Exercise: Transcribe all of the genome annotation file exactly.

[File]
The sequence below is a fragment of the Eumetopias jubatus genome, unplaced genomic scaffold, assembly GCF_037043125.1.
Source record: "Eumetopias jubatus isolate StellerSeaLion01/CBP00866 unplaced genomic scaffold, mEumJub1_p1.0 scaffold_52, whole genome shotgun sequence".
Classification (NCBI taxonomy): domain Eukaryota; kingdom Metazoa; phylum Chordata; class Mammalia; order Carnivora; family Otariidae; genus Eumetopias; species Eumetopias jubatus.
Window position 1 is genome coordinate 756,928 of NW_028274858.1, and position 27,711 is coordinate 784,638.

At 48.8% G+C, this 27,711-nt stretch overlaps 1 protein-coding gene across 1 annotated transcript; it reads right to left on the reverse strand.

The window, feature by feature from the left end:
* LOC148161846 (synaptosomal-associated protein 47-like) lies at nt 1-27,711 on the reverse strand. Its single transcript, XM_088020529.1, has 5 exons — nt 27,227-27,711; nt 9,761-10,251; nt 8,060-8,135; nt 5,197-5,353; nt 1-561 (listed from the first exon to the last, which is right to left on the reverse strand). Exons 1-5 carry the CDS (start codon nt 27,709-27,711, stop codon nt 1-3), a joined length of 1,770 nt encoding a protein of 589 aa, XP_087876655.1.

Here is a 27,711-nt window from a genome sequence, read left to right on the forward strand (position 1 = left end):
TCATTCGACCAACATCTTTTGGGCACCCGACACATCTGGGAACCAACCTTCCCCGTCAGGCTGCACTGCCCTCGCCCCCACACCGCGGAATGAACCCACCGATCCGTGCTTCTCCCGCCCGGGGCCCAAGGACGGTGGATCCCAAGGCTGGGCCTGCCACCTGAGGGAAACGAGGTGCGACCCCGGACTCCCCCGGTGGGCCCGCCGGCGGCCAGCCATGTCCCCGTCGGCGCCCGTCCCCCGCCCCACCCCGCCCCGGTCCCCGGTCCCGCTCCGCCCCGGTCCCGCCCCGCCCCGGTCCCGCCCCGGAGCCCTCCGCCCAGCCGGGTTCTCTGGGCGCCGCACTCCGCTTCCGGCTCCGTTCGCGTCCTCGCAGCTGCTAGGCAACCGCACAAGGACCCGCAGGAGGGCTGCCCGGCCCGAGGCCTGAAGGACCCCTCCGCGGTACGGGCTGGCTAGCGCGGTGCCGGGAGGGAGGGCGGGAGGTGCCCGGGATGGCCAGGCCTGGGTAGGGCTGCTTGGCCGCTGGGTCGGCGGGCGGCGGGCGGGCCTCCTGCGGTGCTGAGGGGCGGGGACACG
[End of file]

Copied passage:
The sequence below is a fragment of the Eumetopias jubatus genome, unplaced genomic scaffold, assembly GCF_037043125.1.
Source record: "Eumetopias jubatus isolate StellerSeaLion01/CBP00866 unplaced genomic scaffold, mEumJub1_p1.0 scaffold_52, whole genome shotgun sequence".
Classification (NCBI taxonomy): domain Eukaryota; kingdom Metazoa; phylum Chordata; class Mammalia; order Carnivora; family Otariidae; genus Eumetopias; species Eumetopias jubatus.
Window position 1 is genome coordinate 756,928 of NW_028274858.1, and position 27,711 is coordinate 784,638.

At 48.8% G+C, this 27,711-nt stretch overlaps 1 protein-coding gene across 1 annotated transcript; it reads right to left on the reverse strand.

The window, feature by feature from the left end:
* LOC148161846 (synaptosomal-associated protein 47-like) lies at nt 1-27,711 on the reverse strand. Its single transcript, XM_088020529.1, has 5 exons — nt 27,227-27,711; nt 9,761-10,251; nt 8,060-8,135; nt 5,197-5,353; nt 1-561 (listed from the first exon to the last, which is right to left on the reverse strand). Exons 1-5 carry the CDS (start codon nt 27,709-27,711, stop codon nt 1-3), a joined length of 1,770 nt encoding a protein of 589 aa, XP_087876655.1.

Here is a 27,711-nt window from a genome sequence, read left to right on the forward strand (position 1 = left end):
TCATTCGACCAACATCTTTTGGGCACCCGACACATCTGGGAACCAACCTTCCCCGTCAGGCTGCACTGCCCTCGCCCCCACACCGCGGAATGAACCCACCGATCCGTGCTTCTCCCGCCCGGGGCCCAAGGACGGTGGATCCCAAGGCTGGGCCTGCCACCTGAGGGAAACGAGGTGCGACCCCGGACTCCCCCGGTGGGCCCGCCGGCGGCCAGCCATGTCCCCGTCGGCGCCCGTCCCCCGCCCCACCCCGCCCCGGTCCCCGGTCCCGCTCCGCCCCGGTCCCGCCCCGCCCCGGTCCCGCCCCGGAGCCCTCCGCCCAGCCGGGTTCTCTGGGCGCCGCACTCCGCTTCCGGCTCCGTTCGCGTCCTCGCAGCTGCTAGGCAACCGCACAAGGACCCGCAGGAGGGCTGCCCGGCCCGAGGCCTGAAGGACCCCTCCGCGGTACGGGCTGGCTAGCGCGGTGCCGGGAGGGAGGGCGGGAGGTGCCCGGGATGGCCAGGCCTGGGTAGGGCTGCTTGGCCGCTGGGTCGGCGGGCGGCGGGCGGGCCTCCTGCGGTGCTGAGGGGCGGGGACACG